Propagation tools – UK Ionogram

Ionogram Information from the UK Solar System Data Centre at Chilton (RAL). Critical frequency is currently 3.1MHz (ie. foF2) and Maximum Usable Frequency MUF(D) is 8.13MHz. https://www.ukssdc.ac.uk/ionosondes/view_latest.html. Registration is required to access the data after which login just requires an email address (leave the password blank.

The RAL is the Rutherford Appleton Laboratory: https://stfc.ukri.org/about-us/where-we-work/rutherford-appleton-laboratory/

(tr)uSDX working! – first day tests!

Having messed up slightly by installing a turned pin SIL socket on one PCB and then realising I didnt have a turned pin SIL header the trUSDX project has been on hold whilst I waited for some of the correct header pins to arrive. The header pins actually arrived a couple of days ago but I have been too busy to return to playing with the radio.

Saturday morning came and at last I have had the time to complete the build (well, apart from putting it into a nice enclosure – that will come later). So, a strong cup of cofffee with BBC Radio 4 in the background, and I wound the last couple of toroids (actually it was the FT37 transformers which I had left as a ‘treat’ until the end!) and then fitted the RF amplifier devices (3 x BS170 FETs).

First tests to check the receiver (HF wire antennas) and I was pleasd to find that the bands were alive with strong CW and SSB signals from 80m through to 20m (helped of course, as is customary on a weekend, with lots of Contest QSOs). So, I made a quick YouTube video of the radio on receive (see YouTube clip below). A couple of CW calls on 20m were quickly answered (HA, HB9 and IT9) and some decent reports on the Reverse Beacon including VE2WU in Quebec, Canda) I’ve also shown below the results of later CW tests on 40m and 80m

Next, it was time to wire up a microphone (I am not using the onboard electret – I used a spare (and larger) module left-over from an old BiTX project. A quick tune through 40m looked promising with lots of PA stations working away in the PA contest. I promptly worked over 10 stations and made a clip of SSB QSO #1 on this radio with PI4CC, again see below.

So what next? I need to wire up a proper microphone and then fit the radio into an enclosure. As far the the enclosure goes I am not inclined to put it in one of the 3D-printed organge cases (ie. the DL2MAN original), time to have another look in the junk box I think!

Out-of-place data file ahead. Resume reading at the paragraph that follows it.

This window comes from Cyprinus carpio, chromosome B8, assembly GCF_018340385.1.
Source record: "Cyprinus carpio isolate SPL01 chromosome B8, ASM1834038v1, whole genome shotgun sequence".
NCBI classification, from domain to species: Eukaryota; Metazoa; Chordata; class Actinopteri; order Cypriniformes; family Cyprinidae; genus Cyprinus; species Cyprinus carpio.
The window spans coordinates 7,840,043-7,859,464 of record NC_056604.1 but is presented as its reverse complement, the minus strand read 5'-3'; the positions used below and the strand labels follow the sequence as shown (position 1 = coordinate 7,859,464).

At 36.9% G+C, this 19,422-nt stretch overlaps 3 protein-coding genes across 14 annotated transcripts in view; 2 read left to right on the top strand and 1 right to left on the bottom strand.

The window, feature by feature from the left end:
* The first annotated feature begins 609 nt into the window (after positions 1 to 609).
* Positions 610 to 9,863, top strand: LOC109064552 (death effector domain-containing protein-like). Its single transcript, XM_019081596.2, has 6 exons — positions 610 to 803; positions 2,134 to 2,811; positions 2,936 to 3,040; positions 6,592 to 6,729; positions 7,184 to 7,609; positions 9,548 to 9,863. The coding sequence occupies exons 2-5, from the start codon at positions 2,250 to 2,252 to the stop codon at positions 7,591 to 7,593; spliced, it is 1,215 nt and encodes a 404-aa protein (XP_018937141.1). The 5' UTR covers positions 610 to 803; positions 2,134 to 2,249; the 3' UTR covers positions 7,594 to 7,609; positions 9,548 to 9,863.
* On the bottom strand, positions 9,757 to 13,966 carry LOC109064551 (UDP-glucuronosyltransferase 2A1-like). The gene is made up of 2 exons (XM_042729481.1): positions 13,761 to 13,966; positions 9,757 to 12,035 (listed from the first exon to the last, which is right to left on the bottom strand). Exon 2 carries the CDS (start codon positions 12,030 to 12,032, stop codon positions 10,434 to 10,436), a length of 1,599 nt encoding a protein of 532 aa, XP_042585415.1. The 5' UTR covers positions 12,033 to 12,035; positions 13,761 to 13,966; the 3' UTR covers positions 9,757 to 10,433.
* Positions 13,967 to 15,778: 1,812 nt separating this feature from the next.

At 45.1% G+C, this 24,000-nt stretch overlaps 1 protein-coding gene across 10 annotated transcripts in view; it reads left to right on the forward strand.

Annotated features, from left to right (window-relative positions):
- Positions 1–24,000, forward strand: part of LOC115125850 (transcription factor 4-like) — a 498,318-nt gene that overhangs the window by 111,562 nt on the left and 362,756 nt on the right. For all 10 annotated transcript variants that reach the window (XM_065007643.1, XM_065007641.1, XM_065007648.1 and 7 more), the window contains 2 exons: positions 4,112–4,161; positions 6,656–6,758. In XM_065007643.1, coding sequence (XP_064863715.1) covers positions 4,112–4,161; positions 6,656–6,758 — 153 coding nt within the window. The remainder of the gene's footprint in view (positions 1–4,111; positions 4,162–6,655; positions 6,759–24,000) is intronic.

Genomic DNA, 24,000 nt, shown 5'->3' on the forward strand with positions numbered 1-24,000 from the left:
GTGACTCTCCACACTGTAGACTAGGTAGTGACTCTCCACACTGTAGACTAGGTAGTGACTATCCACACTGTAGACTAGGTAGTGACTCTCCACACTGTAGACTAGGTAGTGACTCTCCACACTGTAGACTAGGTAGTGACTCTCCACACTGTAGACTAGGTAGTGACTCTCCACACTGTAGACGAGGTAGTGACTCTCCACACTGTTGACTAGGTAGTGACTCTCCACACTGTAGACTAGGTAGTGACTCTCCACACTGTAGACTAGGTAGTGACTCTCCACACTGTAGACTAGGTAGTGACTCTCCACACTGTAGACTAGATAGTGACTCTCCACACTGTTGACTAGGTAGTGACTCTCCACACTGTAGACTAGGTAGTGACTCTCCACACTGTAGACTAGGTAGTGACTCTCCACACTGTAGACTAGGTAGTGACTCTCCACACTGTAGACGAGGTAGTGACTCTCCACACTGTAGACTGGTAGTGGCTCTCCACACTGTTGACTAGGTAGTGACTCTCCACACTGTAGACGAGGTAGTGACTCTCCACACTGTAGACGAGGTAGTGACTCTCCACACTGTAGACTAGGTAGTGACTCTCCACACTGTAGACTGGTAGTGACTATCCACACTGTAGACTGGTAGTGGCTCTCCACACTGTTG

I’ll probably have a go on FT8 and RTTY also because, er … why not!

Running at just 5V (0.45W out) on 20m.

CW at 4W on 40m
CW at 80m

and later in the evening…


SSB Audio quality

RX

TX

and testing transmit, 40m QSO with PI4CC



(tr)uSDX kit – UK group buy #1

My (tr)uSDX kit by DL2MAN has just arrived 🙂 This kit is derived from DL2MAN’s kit and obtained from a UK Group buy kindly arranged by Ian MM0GYX. Here are the two PCBs, part assembled and as received from Ian this morning.

Main Board
RF Board

Time to watch DL2MAN’s Youtube assembly video a couple of time and then warm up the soldering iron!

(tr)uSDX assembly by DL2MAN

This video shows DL1DN operating his (tr)uSDX



A little contesting

There were two contests I wanted to take part in this weekend but other commitments prevented a serious entry into either, consequently I didn’t use my special contest call G2k but my normal callsign M0ICR.

The first was the BARTG RTTY Sprint, I’m sad not to have managed a proper entry this year as it’s a contest I’ve enjoyed in the mast. In the end I managed a few minutes here and there with a total of just 50 QSO, mostly on 15m. Highlights were India, Chile and Brazil with most of the rest being QSO with USA stations.

Likewise, I couldn’t manage a full entry for the RSGB 80m/40m AFS, just 40mins operating (all on 80m) so I was pleased to rack up 110 QSO (actually 111 in the log but one is a duplicate) in the short time.

Designing a new ‘piggyback’ PCB for the Nano

Learning to use EasyEDA and designing a PCB that I am calling the piggyback.

Fig 1

A Hitachi 44780 LCD module (1602 or 2004) will be mounted in front of he board (the 16 pins at the top), I2C connection(s) will also be possible. The Arduino Nano (U1) is mounted on the left of the board with breakout fins for each of the pins (I am not entirely happy with the design yet as, on reflection) I really want to add the possibility of breaking out ALL of the Nano pins (including the digital ones not yet connected). Finally there is a matrix board for prototyping on the right of the board and also a contrast preset (R1) (for the 44780) and a DC connector jack (J1).

Here is an idea of what it looks like in 3D with the 44780 fitted (the PCB was an earlier iteration).

Fig 2

Playing around with JS8 Call

Having fun playing around with JS8 Call in the last day or so. Slowly getting the hang of it and had a couple of QSO’s with Hans (TA4/G0UPL) yesterday whilst setting it up. After a bit of trial and error (and watching a couple of videos on YouTube) I managed a handful of QSO including a couple into USA.

The image below shows the results of a ‘Heartbeat’ message I sent this morning confirming 40m reception in Switzerland (2 x HB( stations) and Germany – good signal strengths all of them.